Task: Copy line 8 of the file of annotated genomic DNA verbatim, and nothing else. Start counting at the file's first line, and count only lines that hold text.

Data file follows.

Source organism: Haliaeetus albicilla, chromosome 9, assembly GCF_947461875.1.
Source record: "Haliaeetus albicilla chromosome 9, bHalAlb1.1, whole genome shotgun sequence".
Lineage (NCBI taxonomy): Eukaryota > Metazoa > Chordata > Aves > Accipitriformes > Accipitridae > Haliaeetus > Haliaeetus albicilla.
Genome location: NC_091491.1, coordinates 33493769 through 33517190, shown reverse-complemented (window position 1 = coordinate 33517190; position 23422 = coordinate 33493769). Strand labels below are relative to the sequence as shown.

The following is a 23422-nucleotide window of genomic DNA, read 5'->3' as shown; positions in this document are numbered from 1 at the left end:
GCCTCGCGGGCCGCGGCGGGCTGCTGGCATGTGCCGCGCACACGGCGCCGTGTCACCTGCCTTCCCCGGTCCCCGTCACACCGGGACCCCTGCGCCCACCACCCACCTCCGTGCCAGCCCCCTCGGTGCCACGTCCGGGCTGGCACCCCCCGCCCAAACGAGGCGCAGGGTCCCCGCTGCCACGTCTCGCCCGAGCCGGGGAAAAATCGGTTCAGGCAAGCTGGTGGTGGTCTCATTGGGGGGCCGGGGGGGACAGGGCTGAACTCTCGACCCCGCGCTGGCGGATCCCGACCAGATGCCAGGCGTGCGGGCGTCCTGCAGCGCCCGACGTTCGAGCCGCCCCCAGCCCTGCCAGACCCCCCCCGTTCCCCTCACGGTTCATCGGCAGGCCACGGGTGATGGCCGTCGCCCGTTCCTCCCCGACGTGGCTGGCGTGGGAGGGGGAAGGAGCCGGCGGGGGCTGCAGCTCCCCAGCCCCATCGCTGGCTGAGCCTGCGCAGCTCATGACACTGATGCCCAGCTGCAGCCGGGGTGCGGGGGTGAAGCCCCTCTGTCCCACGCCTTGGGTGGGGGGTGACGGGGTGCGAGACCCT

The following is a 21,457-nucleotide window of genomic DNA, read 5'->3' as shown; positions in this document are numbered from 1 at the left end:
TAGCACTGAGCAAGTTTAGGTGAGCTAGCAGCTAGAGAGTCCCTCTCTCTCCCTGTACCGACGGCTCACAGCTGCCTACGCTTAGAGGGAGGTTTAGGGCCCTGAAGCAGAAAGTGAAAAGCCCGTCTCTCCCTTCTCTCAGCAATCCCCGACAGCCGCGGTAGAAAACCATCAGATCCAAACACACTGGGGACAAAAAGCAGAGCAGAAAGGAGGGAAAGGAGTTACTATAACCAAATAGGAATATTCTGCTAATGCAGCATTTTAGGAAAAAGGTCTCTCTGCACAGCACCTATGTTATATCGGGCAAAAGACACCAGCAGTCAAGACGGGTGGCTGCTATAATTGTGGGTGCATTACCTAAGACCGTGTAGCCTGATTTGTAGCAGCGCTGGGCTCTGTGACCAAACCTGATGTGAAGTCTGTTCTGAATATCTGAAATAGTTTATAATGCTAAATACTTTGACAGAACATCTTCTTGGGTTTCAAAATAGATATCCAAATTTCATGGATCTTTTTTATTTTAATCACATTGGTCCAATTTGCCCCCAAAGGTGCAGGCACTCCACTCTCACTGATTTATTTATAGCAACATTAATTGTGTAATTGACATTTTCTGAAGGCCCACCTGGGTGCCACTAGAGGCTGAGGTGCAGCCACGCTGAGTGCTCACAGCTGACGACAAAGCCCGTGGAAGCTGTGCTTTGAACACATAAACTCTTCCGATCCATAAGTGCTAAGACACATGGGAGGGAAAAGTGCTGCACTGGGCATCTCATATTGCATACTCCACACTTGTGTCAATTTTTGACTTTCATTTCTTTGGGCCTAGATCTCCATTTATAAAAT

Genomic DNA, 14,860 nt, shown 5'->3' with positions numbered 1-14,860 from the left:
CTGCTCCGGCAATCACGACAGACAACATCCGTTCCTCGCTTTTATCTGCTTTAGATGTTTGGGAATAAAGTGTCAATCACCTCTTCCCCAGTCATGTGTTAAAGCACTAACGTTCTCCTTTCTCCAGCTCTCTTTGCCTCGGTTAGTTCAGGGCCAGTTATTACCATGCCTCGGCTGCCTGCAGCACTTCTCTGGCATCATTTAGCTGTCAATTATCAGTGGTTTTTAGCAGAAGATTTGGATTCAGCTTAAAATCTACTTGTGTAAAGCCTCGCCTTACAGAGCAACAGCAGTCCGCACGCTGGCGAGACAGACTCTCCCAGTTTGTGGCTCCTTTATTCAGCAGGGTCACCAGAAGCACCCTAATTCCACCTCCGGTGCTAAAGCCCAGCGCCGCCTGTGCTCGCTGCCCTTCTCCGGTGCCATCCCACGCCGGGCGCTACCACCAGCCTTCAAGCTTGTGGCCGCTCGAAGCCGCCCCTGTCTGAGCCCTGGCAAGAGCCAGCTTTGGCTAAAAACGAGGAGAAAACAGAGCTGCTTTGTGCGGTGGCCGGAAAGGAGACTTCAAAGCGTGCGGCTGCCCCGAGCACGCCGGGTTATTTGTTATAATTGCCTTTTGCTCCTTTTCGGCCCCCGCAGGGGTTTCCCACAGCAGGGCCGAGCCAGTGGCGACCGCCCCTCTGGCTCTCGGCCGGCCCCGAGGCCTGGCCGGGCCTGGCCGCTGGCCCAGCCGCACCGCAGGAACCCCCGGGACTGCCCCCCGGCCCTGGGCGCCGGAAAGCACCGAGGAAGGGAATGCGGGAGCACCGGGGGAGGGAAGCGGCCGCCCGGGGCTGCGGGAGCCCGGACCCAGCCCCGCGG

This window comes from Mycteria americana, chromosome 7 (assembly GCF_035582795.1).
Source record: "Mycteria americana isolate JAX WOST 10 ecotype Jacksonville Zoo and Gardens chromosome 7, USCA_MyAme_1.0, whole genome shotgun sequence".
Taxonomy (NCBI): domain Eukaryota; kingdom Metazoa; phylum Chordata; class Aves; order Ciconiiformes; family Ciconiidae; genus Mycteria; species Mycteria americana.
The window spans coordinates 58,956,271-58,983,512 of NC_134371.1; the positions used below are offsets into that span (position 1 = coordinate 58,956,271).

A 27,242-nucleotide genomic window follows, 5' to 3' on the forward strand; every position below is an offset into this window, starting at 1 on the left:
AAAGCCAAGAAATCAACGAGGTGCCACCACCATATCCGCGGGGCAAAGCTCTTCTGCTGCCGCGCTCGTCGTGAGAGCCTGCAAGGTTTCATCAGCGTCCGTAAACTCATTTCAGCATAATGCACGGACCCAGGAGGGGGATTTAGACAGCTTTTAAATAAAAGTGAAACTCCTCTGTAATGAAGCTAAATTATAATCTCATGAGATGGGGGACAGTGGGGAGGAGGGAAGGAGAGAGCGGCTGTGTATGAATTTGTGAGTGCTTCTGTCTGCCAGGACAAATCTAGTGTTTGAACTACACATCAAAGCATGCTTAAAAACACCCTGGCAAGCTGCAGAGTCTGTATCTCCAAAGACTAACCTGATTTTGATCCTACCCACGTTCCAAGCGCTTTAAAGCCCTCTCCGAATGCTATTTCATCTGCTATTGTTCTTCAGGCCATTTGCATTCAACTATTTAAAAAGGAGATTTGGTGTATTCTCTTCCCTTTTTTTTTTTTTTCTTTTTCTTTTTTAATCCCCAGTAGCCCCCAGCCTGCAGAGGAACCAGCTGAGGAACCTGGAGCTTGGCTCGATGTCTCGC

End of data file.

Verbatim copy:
TAGCACTGAGCAAGTTTAGGTGAGCTAGCAGCTAGAGAGTCCCTCTCTCTCCCTGTACCGACGGCTCACAGCTGCCTACGCTTAGAGGGAGGTTTAGGGCCCTGAAGCAGAAAGTGAAAAGCCCGTCTCTCCCTTCTCTCAGCAATCCCCGACAGCCGCGGTAGAAAACCATCAGATCCAAACACACTGGGGACAAAAAGCAGAGCAGAAAGGAGGGAAAGGAGTTACTATAACCAAATAGGAATATTCTGCTAATGCAGCATTTTAGGAAAAAGGTCTCTCTGCACAGCACCTATGTTATATCGGGCAAAAGACACCAGCAGTCAAGACGGGTGGCTGCTATAATTGTGGGTGCATTACCTAAGACCGTGTAGCCTGATTTGTAGCAGCGCTGGGCTCTGTGACCAAACCTGATGTGAAGTCTGTTCTGAATATCTGAAATAGTTTATAATGCTAAATACTTTGACAGAACATCTTCTTGGGTTTCAAAATAGATATCCAAATTTCATGGATCTTTTTTATTTTAATCACATTGGTCCAATTTGCCCCCAAAGGTGCAGGCACTCCACTCTCACTGATTTATTTATAGCAACATTAATTGTGTAATTGACATTTTCTGAAGGCCCACCTGGGTGCCACTAGAGGCTGAGGTGCAGCCACGCTGAGTGCTCACAGCTGACGACAAAGCCCGTGGAAGCTGTGCTTTGAACACATAAACTCTTCCGATCCATAAGTGCTAAGACACATGGGAGGGAAAAGTGCTGCACTGGGCATCTCATATTGCATACTCCACACTTGTGTCAATTTTTGACTTTCATTTCTTTGGGCCTAGATCTCCATTTATAAAAT